So let me leave you with a real police mystery I witnessed first-hand. My partner and I made the scene of a shooting involving two men. The victim was in his mid-twenties, six foot five, and unarmed. The suspect was in his late teens and five feet tall. According to a half dozen witnesses, the older man began harassing and threatening the younger one over the affections of a woman. The younger man pulled out a small caliber pistol and pointed it at the older one. The victim screamed, "Nooooooooooooo!" just as the single shot rang out. The victim fell to the pavement, dead as a door nail. But there was one problem. The body didn't have a mark on it. No entry wound of any kind!
Everyone assumed the guy either cracked his skull when he fell or suffered a heart attack out of fear. The only blood was a few drops on the guy's lower lip, which could be attributed to biting his tongue or lip as he hit the pavement. The homicide detectives were on their way, so I had only a few minutes to figure it out. As far as everyone was concerned, the suspect had missed the victim when he shot at him. But it was a homicide. Want to know how?
The short suspect fired the small caliber pistol at the taller victim as he screamed, "Nooooooooooo!" The bullet entered the victim's mouth and, because of the angle of the shot (five-foot-tall guy shooting at six-foot-five guy), went into his brain, killing him instantly. The small amount of blood on the victim's lower lip was the only sign of violence. But the bullet in the brain was the cause of death.
Yes, everyone loves a good mystery.
In Dallas, Texas, Katrina Wallace goes missing. As the mayor's daughter, her kidnapping triggers mounting political pressure and forces the Chief of Police to put two senior detectives on the case. Rob Soliz and Frank Pierce have done the impossible in the past, but their methods are unconventional.
The only evidence at the scene is a Bible found in the girl's car and soon Frank and Rob find themselves involved in a disturbing investigation shrouded by Bible prophecy, doomsday cults, and murder.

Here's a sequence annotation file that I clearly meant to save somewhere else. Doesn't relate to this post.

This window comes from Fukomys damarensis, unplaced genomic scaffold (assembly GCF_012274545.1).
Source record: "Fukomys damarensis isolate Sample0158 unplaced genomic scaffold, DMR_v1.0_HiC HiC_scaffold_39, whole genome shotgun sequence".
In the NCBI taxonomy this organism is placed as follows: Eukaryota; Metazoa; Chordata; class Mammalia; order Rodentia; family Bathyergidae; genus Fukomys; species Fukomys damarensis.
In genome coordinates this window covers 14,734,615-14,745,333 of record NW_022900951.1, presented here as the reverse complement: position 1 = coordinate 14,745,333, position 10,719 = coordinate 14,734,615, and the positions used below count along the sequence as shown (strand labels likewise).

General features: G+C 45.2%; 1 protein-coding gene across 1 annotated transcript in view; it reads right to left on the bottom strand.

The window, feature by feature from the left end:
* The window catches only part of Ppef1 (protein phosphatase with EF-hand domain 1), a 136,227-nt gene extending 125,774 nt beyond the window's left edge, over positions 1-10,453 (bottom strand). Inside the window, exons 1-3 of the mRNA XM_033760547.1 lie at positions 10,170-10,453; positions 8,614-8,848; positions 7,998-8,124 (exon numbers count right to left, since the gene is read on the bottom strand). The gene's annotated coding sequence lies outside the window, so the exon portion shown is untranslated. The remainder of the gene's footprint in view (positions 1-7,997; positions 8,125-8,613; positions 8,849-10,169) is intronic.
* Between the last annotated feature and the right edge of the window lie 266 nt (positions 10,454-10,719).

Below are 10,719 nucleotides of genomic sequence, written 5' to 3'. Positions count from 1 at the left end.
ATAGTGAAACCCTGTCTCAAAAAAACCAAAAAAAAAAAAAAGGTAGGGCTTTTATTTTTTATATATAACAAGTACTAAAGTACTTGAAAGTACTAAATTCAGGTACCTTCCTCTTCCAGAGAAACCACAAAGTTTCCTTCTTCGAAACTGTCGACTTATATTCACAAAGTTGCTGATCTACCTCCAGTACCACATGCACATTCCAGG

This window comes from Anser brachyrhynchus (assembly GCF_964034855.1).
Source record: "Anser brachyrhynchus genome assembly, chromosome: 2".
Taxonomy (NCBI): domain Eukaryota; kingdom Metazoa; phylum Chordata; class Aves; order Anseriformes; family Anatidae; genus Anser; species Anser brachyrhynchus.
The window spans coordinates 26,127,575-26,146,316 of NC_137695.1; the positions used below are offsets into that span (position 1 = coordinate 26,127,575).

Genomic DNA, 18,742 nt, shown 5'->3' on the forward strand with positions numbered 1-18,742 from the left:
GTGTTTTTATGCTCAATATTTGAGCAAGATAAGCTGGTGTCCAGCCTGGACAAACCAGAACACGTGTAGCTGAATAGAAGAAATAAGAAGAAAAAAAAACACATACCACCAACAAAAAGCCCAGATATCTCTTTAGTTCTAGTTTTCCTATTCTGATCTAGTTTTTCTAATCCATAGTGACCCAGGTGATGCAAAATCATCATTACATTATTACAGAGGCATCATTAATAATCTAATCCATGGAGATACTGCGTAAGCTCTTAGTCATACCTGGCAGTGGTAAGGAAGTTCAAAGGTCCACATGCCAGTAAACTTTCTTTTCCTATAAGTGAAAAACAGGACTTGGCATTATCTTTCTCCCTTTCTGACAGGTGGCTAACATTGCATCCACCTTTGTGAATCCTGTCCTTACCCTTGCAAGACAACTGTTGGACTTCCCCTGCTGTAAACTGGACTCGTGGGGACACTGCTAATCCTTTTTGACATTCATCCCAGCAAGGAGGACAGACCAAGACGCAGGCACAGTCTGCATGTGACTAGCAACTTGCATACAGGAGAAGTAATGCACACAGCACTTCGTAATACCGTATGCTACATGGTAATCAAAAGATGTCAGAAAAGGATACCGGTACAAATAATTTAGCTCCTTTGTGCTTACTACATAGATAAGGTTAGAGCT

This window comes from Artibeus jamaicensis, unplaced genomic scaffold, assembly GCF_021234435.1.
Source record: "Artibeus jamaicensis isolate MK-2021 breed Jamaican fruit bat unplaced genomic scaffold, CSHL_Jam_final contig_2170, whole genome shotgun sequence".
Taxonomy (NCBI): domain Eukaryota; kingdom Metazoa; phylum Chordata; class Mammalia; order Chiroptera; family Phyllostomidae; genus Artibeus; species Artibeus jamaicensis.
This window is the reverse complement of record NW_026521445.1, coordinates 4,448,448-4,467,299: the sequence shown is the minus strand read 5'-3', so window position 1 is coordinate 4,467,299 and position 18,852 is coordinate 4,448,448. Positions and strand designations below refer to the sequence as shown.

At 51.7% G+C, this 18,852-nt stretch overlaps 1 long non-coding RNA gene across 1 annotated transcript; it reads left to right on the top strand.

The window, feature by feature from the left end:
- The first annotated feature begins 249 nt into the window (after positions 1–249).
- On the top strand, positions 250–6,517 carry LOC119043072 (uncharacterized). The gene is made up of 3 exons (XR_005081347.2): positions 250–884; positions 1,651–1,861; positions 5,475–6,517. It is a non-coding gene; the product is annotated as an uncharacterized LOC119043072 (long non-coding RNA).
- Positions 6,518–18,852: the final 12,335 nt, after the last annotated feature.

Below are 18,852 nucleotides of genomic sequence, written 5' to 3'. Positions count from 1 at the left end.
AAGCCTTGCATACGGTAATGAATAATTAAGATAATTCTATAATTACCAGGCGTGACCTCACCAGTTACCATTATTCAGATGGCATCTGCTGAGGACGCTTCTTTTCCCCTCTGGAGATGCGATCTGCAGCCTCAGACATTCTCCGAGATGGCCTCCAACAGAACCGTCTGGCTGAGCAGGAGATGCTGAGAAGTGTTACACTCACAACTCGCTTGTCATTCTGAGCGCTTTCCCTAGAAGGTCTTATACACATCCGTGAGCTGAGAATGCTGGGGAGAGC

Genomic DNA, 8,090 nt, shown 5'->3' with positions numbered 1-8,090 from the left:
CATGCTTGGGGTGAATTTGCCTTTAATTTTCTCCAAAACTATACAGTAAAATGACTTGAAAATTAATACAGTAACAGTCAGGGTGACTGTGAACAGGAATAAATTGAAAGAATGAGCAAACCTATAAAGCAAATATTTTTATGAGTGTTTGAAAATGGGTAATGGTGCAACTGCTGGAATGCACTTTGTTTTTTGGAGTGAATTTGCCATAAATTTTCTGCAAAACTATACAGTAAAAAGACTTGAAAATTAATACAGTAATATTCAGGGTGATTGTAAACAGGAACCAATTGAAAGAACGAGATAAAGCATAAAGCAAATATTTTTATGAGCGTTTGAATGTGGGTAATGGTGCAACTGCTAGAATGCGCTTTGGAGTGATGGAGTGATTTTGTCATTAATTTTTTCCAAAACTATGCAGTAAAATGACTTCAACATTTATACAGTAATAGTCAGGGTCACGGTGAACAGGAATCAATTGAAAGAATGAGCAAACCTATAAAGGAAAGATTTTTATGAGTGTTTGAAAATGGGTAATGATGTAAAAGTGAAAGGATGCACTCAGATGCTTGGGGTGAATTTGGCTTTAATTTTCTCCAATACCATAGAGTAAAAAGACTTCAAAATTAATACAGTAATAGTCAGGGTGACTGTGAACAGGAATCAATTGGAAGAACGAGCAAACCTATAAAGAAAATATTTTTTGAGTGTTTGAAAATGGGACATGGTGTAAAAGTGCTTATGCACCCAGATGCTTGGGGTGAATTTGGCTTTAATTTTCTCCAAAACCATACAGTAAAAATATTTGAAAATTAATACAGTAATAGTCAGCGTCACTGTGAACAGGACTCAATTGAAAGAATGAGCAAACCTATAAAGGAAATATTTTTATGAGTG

Is Katrina still alive? And what exactly is Wormwood?
As the trail leads them into the woods of rural East Texas, Frank must deal with his lingering religious doubts and solve the case. His worst fears will be realised when he must discover the ugly truth about Wormwood. But he and Rob will have to get out alive to tell the story...
About The Author
Larry Enmon retired from the U.S. Secret Service and started writing. During his career he acted as liaison between the USSS and FBI, working in the Joint Terrorism Task Force. He received special training from the FBI and CIA in weapons of mass destruction.
For relaxation, and to get away from the city, he likes spending time at his ranch in rural Eastern Texas. With 200+ acres, private shooting range, a 2 ½ acre pond, and miles of woodland trails to explore on four-wheelers and RTV’s, it’s the perfect getaway.
He swims four miles a week, holds a Divemaster rating with the Professional Association of Diving Instructors and has a black belt in Tang Soo Do karate. He is married with two children and lives in Tarrant County, TX.
His debut crime mystery novel Wormwood is being published by Bloodhound Books, Cambridge. He is represented by the Andrew Lownie Literary Agency, Ltd, London.
To Connect With Larry Enmon